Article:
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Matthew Henry's Commentary on Psalm 128:3

 


Matthew Henry (1662-1714), still world-famous amongst Christians for his Commentary, was a Presbyterian minister born in Flintshire, Wales. His father was a renowned pastor of the Puritan era.


 

 

verse 3: Thy wife shall be as the fruitful vine by the sides of thine house: thy children like olive-plants round about thy table. verse 4: Behold, that thus shall the man be blessed that feareth the LORD.

 

We must sing this psalm in the firm belief of this truth, That religion and piety are the best friends to outward prosperity, giving God the praise that it is so, and that we have found it so; and encouraging ourselves and others with itÖ

 

2. That they shall have abundance of comfort in their family relations. As a wife and children are very much a manís care, so, if by the grace of God they are such as they should be, they are very much a manís delight, as much as any creature comfort. (1.) The wife shall be as a vine by the sides of the house, not only as a spreading vine which serves for an ornament, but as a fruitful vine which is for profit, and with the fruit whereof both God and man are honoured, Judg. ix. 13. The vine is a weak and tender plant, and needs to be supported and cherished, but it is a very valuable plant, and some think (because all the products of it were prohibited to the Nazarites) it was the tree of knowledge itself. The wifeís place is the husbandís house; there her business lies, and that is her castle. Where is Sarah thy wife? Behold, in the tent; where should she be else? Her place is by the sides of the house, not under-foot to be trampled on, nor yet upon the house-top to domineer (if she be so, she is but as the grass upon the house-top, in the next psalm), but on the side of the house, being a rib out of the side of the man. She shall be a loving wife, as the vine, which cleaves to the house-side, an obedient wife, as the vine, which is pliable, and grows as it is directed. She shall be fruitful as the vine, not only in children, but in the fruits of wisdom, and righteousness, and good management, the branches of which run over the wall (Gen. xlix. 22. Ps. lxxx. 11.), like a fruitful vine, not cumbering the ground, nor bringing forth sour grapes, or grapes of Sodom, but good fruit. (2.) The children shall be as olive plants, likely in time to be olive-trees, and, though wild by nature, yet grafted into the good olive, and partaking of its root and fatness, Rom. xi. 17. It is pleasant to parents who have a table spread, though but with ordinary fare, to see their children round about it, to have many children, enough to surround it, and those with them, and not scattered, or the parents forced from them. Job makes it one of the first instances of his former prosperity that his children were about him, Job xxix. 5. Parents love to have their children at table, to keep up the pleasantness of the table-talk, to have them in health, craving food and not physic, to have them like olive-plants, straight and green, sucking in the sap of their good education, and likely in due time to be serviceable.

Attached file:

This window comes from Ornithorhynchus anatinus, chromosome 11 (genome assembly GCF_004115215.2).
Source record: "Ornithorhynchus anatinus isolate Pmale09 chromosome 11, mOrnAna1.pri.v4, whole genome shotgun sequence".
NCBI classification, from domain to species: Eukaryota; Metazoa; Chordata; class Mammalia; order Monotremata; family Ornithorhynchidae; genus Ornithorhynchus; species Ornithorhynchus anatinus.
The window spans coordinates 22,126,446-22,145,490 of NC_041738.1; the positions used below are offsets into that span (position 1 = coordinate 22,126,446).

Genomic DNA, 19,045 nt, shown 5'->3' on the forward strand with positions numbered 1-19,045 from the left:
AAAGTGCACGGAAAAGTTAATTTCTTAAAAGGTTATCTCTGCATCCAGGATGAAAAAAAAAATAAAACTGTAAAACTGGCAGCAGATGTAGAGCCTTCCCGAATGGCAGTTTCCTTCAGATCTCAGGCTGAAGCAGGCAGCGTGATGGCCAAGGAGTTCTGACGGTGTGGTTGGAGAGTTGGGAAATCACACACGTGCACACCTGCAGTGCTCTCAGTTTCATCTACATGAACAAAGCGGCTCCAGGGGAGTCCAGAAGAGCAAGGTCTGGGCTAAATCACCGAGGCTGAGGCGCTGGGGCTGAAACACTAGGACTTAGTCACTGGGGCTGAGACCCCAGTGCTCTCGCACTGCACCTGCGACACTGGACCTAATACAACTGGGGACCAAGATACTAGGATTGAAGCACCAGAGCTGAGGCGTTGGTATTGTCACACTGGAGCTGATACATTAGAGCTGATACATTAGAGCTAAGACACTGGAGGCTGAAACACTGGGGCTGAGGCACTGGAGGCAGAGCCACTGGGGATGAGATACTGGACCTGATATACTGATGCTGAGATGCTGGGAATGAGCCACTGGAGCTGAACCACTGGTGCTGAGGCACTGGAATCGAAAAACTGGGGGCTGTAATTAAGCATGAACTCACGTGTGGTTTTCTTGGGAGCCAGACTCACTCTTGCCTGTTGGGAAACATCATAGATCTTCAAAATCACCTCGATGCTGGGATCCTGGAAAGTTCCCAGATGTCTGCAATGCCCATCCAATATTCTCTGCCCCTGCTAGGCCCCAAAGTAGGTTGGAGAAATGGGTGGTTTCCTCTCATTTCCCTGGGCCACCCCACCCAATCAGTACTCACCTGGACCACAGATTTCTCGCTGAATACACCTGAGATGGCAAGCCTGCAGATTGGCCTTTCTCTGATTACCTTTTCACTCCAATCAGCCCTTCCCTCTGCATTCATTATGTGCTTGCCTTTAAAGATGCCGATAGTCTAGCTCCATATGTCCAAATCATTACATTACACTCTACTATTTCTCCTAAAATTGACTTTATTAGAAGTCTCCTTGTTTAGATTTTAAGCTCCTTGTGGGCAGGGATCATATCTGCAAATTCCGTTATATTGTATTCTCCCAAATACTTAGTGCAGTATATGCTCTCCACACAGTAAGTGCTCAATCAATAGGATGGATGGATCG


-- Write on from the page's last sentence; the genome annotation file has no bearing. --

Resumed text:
For Matthew Henryís full commentary on this Psalm, click here

 

 


Reference

ďA Commentary on the Holy Bible,Ē Ward, Lock & Co., Vol 3, p 436.